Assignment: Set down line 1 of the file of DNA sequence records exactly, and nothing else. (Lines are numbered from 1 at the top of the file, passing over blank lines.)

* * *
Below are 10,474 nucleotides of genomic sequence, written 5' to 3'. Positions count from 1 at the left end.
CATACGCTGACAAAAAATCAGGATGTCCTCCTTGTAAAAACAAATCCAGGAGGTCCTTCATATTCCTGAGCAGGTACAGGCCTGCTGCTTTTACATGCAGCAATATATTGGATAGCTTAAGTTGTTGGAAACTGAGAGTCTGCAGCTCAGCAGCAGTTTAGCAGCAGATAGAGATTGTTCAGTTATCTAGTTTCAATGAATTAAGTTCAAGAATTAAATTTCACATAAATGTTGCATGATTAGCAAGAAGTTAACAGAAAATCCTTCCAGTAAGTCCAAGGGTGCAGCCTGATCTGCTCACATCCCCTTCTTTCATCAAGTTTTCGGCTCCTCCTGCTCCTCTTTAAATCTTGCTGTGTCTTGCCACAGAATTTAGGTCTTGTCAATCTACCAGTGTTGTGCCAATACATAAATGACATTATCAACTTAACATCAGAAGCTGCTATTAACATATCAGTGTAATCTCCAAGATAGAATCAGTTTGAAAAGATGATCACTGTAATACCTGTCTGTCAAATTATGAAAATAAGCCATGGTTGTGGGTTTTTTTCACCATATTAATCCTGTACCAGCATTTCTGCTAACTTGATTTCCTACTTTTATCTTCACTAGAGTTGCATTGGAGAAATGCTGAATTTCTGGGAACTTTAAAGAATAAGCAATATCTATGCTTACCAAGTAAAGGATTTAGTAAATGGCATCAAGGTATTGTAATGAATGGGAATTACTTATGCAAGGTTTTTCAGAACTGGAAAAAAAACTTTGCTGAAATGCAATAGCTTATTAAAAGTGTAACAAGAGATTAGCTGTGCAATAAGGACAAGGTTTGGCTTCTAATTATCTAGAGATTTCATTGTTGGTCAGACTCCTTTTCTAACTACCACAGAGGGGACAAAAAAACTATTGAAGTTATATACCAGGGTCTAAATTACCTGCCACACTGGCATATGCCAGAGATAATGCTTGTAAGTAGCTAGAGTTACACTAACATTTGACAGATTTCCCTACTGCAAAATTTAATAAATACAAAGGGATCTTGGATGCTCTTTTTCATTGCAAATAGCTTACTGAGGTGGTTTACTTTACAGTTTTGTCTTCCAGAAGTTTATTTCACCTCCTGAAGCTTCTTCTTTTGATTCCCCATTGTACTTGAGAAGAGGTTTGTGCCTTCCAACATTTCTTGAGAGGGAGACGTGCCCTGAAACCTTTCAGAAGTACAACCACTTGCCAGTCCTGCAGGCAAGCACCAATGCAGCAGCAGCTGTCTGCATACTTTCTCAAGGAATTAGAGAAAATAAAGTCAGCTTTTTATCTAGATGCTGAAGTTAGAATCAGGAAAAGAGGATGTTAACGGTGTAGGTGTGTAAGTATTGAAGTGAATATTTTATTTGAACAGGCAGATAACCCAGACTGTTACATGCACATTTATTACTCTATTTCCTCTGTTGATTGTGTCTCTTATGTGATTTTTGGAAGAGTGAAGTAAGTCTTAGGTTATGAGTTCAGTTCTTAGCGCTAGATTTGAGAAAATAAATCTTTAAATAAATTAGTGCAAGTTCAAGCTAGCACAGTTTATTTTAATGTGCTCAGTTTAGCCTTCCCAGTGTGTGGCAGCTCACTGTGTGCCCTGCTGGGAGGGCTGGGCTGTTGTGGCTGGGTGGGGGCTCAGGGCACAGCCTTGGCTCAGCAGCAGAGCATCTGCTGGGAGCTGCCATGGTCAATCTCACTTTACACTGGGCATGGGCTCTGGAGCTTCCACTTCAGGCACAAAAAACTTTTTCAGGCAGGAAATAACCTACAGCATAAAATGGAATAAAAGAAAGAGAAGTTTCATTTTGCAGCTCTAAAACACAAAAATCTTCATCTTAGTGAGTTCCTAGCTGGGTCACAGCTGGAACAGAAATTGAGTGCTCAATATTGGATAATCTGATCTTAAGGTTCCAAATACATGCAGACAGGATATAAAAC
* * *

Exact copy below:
Below are 10,474 nucleotides of genomic sequence, written 5' to 3'. Positions count from 1 at the left end.